An Interview with an Adventure Tour Leader

There are different ways to travel for an extended period of time. You can save up money for a while and then quit your job like I did, travel and work various jobs along the way or find a more permanent job that involves traveling. For Taylor Hess, a backpack is his office, local hostels are his bed for the night and the commute to work might be a boat down the Amazon or a tuk-tuk to Angkor Wat. Not only does he make his own travel desires a reality, but he make’s other people’s holiday a dream come true. So, what exactly does Taylor do? He has what many would describe as a “dream job.”  He is a tour leader for G Adventures. I got a chance to interview Taylor while he was visiting family in Texas before heading to South East Asia to lead tours.

Taylor2

How long have you been a Tour Leader for?

I started in November of 2008, so I’m just finishing my second year.

When did you decide you wanted to be a Tour Leader?

Whenever I was finishing my senior year at Texas State University. , I was working at a Public Relations firm. It was a great professional job, but I was restless and couldn’t get passionate about what I did. I decided to leave that to pursue a life of adventure and novelty!

How difficult was it for you to get the job?

I got incredibly lucky. We get hundreds of applications every year, but I applied right whenever my company was getting ready to hire for the busy season. If you are interested in applying to be a tour leader, keep in mind the tourist seasons. I was applying to work in Central America, which busy season is in December through March. This means they will start hiring people in the fall to start training for the peak season. With so many applications, timing is very important.

What past life experiences helped you get the job?

Obviously, you cannot be a tour leader if you do not have plenty of travel experience. I had traveled several times in Central America and lived in Costa Rica while studying Spanish. For job skills, I ran a small business while in University. This helped me learn how to work by myself, to improvise in difficult situations, and to be able to take responsibility and ownership of problems.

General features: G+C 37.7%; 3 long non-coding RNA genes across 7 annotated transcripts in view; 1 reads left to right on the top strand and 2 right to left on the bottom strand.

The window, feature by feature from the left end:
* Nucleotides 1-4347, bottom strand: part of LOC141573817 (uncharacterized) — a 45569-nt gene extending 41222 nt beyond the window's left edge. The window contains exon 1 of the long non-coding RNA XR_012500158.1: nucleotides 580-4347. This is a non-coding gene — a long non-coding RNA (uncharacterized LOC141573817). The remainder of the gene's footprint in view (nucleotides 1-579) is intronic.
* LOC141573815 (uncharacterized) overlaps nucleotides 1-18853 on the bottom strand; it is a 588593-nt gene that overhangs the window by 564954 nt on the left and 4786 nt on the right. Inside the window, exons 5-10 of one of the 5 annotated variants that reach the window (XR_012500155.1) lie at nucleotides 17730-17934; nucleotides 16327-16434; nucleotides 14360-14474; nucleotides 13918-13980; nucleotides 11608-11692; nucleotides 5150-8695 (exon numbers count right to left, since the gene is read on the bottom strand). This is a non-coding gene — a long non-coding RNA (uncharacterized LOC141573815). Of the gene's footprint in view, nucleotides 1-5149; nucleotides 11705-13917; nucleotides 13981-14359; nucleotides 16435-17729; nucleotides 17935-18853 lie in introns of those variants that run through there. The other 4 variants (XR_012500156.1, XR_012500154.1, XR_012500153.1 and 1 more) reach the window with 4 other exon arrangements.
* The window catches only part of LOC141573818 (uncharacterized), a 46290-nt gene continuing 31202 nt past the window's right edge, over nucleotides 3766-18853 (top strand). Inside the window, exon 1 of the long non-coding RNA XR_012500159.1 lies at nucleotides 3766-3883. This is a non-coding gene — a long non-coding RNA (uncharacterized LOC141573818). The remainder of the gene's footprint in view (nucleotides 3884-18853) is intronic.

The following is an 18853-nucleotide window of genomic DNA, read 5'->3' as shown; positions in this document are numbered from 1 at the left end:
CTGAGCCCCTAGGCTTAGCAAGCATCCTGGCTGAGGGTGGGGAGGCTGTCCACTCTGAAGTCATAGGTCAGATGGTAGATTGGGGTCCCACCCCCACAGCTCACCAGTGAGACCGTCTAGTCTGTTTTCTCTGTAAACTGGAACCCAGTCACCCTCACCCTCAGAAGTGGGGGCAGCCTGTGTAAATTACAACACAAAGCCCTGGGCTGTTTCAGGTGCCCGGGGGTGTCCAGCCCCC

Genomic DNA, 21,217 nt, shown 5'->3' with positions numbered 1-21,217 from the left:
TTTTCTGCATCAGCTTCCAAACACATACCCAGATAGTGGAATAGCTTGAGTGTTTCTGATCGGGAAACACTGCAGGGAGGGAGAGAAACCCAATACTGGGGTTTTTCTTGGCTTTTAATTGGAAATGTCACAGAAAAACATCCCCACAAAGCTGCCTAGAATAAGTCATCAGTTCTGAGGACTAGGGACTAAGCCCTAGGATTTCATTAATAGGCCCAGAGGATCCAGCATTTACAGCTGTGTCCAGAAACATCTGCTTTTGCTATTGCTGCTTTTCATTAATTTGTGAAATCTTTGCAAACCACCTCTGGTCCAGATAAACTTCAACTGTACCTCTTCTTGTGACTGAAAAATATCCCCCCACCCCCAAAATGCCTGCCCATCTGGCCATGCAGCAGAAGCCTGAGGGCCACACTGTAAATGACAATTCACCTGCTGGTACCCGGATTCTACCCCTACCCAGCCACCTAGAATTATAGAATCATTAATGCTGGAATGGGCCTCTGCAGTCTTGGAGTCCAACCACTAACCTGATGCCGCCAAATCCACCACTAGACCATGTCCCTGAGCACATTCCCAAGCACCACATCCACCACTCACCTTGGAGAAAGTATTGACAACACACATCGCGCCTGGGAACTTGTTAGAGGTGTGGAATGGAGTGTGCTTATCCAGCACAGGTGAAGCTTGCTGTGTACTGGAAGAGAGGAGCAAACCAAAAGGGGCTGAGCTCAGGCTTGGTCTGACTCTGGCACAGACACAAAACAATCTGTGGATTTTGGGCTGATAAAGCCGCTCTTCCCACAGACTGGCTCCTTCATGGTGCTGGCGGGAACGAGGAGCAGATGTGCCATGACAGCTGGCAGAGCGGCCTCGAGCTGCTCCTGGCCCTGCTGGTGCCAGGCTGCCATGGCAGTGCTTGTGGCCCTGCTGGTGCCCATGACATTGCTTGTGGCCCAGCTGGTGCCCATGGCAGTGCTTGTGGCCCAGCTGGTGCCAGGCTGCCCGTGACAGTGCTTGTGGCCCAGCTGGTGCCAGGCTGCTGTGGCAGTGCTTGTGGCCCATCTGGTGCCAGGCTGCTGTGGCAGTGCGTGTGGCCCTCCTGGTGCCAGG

Taylor and his tour group at the top of Temple IV at the Mayan Ruins of Tikal in Peten, Guatemala. Taylor is second from the left.

What’s the best part of being a Tour Leader besides getting to travel?

I absolutely LOVE the people I work with. I have been lucky to be surrounded by a passionate group of amazing people. I have found friends and romances that I would have never imagined and I am constantly meeting people who impact my life. I have also found plenty of free time to develop other interests. I get to play around with photography and video editing, I learned to make jewelry, and I always have a good book on me!

What’s the worst part of the job?

It can be an emotional rollercoaster. Sometimes it can be a struggle living your life according to the agenda of others. A small schedule change could mean that we don’t get to see friends or a girlfriend for weeks or months sometimes. If you are having a difficult trip or are upset about anything, it can be a long time before you see a friend who you can vent to!

Is it hard to build and maintain relationships in this field of work?

Friends and significant others are a double-edged sword. On one hand, I have to say a lot of goodbyes. One the other, I am always running into amazing people who I share incredible experiences with.

How is it having a significant other and maintaining a relationship?

I would say this lifestyle is much easier if you are single. We move around so much that it is nearly impossible to maintain a committed relationship. However, we do get to meet many different people and romances can happen anywhere. Some people date other tour leaders, some form relationships with locals. Getting involved with your passengers is a bad idea.

Does leading the same tour over and over again lose its excitement?

No two groups are ever the same, so I can run an identical trip and have a completely different experience. I make it a point that on every trip I do a new activity, learn something new, or go visit a place I’ve never been before.

Sometimes it can get a bit monotonous doing the same things over and over again, but the world is full of surprises. As soon as I feel like I lose enthusiasm with hiking the cloud forest for the 47th time, I’ll see something incredible, like a resplendent quetzal for the first time land on a branch right near me, and it all seems brand new again!

What is your life like when you’re not leading tours? Are you still traveling?